An open letter from an admittedly apathetic writer

Written By Emily Bennett, Editor-in-Chief

You’ve heard it before. 

If you’re a freshman, you may have only heard it once or twice. If you’re a graduating senior set to egress through the portal of college into the vortex of adult life, it’s possible you might pull your hair out if you heard it one
more time.

“The corner of real and world.”

City living is no joke. It’s filled to the brim with experience, both positive and negative. There’s just something about cities that fortify diverse communities and energize change. 

Pittsburgh is weird and homey and exciting, all at the same time. We’ve got a pretty intricate music scene, a heck of a lot of bridges and a relatively affordable cost of living. Plus, we invented the polio vaccine here, and the Big Mac, although there are supposedly no connections between
the two. 

Cities, Pittsburgh included, are accompanied by constantly moving pieces – this is what we’re destined to receive when bundles of communities and lifestyles are all pushed up next to one another. 

While the drizzles of this past spring made way for the fervor of the heat of summer, it’s only normal that a whole world of news would pass by in just three months. 

I hate to be the one to tell you this, but a seemingly unending amount of happenings presented themselves while you were gone, nationally and

17 year-old Antwon Rose Jr. was shot down in Braddock – introducing East Pittsburgh protests for days following his death. 

We expanded protections for LGBT people, except for hate-crime law. That doesn’t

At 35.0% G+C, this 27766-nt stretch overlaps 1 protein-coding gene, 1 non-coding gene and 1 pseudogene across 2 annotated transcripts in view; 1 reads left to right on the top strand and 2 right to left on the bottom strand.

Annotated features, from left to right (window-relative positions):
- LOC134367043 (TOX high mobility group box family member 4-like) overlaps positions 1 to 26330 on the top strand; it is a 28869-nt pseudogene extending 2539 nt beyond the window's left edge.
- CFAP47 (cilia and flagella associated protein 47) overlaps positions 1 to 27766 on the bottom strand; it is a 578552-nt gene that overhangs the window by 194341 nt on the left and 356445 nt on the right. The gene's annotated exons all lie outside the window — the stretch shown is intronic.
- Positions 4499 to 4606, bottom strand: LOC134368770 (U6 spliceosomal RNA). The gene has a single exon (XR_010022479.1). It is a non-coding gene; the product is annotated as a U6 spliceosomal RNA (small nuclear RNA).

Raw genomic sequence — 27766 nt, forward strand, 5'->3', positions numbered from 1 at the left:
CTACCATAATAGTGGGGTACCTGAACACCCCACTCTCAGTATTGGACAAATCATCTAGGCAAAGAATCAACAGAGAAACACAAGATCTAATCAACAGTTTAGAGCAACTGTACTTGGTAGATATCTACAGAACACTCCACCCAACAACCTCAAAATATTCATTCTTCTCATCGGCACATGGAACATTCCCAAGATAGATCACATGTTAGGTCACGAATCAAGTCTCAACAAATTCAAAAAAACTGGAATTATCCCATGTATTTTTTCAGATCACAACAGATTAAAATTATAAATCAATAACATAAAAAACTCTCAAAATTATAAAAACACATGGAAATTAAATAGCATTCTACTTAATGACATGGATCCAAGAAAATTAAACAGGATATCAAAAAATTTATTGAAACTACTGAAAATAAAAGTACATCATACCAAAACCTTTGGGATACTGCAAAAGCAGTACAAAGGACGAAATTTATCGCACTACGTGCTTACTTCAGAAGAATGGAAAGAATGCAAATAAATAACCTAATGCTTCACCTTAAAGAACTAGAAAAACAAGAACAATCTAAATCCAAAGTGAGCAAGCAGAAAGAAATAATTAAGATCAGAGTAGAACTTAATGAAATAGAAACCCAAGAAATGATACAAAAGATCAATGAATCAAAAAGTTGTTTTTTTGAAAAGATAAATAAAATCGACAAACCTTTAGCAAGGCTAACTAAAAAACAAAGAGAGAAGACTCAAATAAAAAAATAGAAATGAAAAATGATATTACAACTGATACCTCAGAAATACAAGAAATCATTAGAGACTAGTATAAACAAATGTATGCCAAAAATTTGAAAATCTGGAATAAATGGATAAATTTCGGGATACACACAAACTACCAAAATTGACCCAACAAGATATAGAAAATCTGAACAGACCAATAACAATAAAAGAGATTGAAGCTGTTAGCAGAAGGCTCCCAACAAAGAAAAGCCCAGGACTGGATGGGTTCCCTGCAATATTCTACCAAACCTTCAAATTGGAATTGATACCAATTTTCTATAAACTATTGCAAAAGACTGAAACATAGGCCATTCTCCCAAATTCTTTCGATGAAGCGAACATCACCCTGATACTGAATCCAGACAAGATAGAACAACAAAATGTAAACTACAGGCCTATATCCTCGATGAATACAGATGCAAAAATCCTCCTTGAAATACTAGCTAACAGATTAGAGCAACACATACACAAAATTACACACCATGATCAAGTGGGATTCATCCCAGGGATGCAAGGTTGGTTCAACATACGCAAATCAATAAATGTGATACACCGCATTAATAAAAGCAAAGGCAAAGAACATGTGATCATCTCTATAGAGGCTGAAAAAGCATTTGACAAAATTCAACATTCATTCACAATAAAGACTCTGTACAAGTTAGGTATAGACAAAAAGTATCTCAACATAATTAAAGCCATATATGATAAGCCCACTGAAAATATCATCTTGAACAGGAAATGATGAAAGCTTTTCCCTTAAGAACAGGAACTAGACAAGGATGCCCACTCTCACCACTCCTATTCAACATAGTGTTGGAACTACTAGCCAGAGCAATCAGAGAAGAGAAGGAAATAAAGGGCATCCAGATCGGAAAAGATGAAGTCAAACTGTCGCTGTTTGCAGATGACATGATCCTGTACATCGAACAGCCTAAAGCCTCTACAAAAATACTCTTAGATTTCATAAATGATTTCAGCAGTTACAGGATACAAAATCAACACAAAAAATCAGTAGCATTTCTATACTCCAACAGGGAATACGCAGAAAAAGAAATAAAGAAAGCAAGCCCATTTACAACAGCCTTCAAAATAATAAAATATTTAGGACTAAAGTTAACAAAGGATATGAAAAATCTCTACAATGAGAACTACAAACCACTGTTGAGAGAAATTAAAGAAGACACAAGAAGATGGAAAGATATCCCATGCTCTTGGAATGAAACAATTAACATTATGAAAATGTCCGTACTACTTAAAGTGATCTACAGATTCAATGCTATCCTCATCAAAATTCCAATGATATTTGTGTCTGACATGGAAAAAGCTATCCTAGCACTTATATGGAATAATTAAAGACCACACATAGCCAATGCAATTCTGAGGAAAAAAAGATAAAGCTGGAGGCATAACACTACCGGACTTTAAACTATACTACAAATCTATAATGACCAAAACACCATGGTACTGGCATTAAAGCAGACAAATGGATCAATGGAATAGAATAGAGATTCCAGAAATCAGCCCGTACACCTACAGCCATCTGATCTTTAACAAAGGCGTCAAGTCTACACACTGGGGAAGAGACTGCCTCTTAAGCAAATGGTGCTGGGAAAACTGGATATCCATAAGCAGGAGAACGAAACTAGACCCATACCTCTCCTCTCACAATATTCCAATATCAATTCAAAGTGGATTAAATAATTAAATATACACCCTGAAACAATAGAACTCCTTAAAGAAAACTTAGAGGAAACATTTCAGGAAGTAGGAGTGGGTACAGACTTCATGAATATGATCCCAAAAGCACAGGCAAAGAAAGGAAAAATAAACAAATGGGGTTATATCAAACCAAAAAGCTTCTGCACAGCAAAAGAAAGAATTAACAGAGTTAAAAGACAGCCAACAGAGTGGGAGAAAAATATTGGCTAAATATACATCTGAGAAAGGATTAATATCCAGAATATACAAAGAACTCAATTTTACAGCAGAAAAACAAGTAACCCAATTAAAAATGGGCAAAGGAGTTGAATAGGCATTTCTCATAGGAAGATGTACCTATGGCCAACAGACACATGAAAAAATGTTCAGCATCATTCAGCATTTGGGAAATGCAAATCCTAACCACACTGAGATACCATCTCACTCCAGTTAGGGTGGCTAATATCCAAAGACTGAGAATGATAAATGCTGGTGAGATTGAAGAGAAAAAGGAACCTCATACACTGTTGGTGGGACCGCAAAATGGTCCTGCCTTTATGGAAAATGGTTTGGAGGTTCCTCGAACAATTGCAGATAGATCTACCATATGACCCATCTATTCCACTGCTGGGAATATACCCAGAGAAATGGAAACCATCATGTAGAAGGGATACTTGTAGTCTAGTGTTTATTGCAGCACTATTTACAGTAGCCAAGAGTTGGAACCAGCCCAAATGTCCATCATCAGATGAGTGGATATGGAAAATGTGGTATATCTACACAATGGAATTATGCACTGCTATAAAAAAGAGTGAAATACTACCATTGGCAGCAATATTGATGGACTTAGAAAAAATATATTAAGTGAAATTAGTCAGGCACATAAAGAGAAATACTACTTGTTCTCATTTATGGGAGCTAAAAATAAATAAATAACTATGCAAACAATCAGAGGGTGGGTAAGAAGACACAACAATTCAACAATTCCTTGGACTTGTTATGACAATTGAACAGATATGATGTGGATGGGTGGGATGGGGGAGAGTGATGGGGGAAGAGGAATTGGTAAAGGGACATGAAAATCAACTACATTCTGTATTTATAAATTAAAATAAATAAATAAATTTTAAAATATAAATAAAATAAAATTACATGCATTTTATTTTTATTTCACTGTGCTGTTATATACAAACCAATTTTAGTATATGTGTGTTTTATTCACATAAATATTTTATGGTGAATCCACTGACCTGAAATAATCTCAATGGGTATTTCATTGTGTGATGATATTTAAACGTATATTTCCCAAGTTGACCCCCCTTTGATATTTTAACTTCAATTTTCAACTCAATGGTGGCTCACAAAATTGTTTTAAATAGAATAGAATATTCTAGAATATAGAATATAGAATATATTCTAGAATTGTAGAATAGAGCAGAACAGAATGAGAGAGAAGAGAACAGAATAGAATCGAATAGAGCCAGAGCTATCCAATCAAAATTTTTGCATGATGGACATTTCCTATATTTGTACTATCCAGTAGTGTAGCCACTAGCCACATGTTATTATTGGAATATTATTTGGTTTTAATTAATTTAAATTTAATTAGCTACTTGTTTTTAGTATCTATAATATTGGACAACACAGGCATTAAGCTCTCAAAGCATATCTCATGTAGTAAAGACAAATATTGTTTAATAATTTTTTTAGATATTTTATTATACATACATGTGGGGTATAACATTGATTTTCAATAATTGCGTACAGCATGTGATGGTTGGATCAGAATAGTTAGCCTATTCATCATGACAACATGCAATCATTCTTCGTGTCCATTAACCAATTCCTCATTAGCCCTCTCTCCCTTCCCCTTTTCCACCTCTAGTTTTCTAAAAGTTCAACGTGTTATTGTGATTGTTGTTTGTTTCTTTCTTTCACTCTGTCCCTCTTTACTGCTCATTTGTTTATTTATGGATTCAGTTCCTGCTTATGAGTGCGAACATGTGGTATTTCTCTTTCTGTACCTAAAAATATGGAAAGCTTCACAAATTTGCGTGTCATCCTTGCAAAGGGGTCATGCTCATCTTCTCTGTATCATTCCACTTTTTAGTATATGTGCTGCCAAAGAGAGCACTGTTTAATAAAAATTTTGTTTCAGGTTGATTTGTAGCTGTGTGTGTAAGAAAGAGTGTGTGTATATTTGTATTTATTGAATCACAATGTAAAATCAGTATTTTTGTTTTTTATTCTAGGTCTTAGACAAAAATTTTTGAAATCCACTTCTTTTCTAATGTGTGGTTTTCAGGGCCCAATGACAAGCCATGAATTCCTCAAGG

include them. 

Pittsburgh Public Schools have decided to offer in-house drug and alcohol counseling. 

Most recently, we mourn the loss of perpetual Pittsburgh advocate and Point Breeze native Mac Miller, by way of a suspected overdose. 

Meanwhile, the opioid epidemic unrelentingly seizes an estimated 115 lives per day. Pennsylvania continues to drive record overdoses statewide. 

The 2018 midterm election season is upon us. People care about football again. We still hate plastic straws, and now we either wage war against or offer up exaltations to Nike (and as a result choose to loathe or worship one another based on our perspective of the aforementioned). We still care about Hillary’s emails. 

The continued paralyzing gentrification of poor communities. 

The abuse of thousands of children by trusted priests and deacons.

The violent murder of a beloved and decorated professor. 

That’s what you’ll find at the corner of real and world. 

Not dissimilar to yourselves, I’ve long felt something deep inside me that urges me to do something, anything, about the cruel offerings this life sometimes presents. And just like you, my human nature causes me to lose sight of the vision and replace it with the confusion and apathy of throwing my hands up in surrender. 

My student time-clock is ticking. I don’t have much longer until I head out into the Twilight Zone of young adulthood. This platform, this free voice – one that is heard, respected and largely unexpurgated, will no longer present itself as an option for me. 

Chances are, my imminent December graduation is going to send me into a bit of a reeling identification crisis; I will no longer be given the chance to bask in academia and student

I don’t want you to feel a single bit of bad for me, naturally, but I want you to know that if you’re still a student, you have a platform unlike any other. You are surrounded by interesting, diverse individuals with compelling needs and ideas. 

Listen, you – yes, you – have it in you to make this world, this country, this state, this city, this campus, this community, a better place to be alive. You have it in you to make it a better place to get an education, a better place to grow old – no matter where you are. You have it in you. We do. 

If you find yourself in most any Pittsburgh residential area, you’ll uncover these magical little signs. They’re posted up in the lawns of townhouses and they read, “No matter where you’re from, you’re welcome here.” The message is written in Spanish, English and Arabic. They are reminders of hope and hospitality – an olive branch hoisted high from our strange little city. 

From everyone at The Globe, and directly from my desk, no matter where you’re from, no matter who you are, you’re welcome here.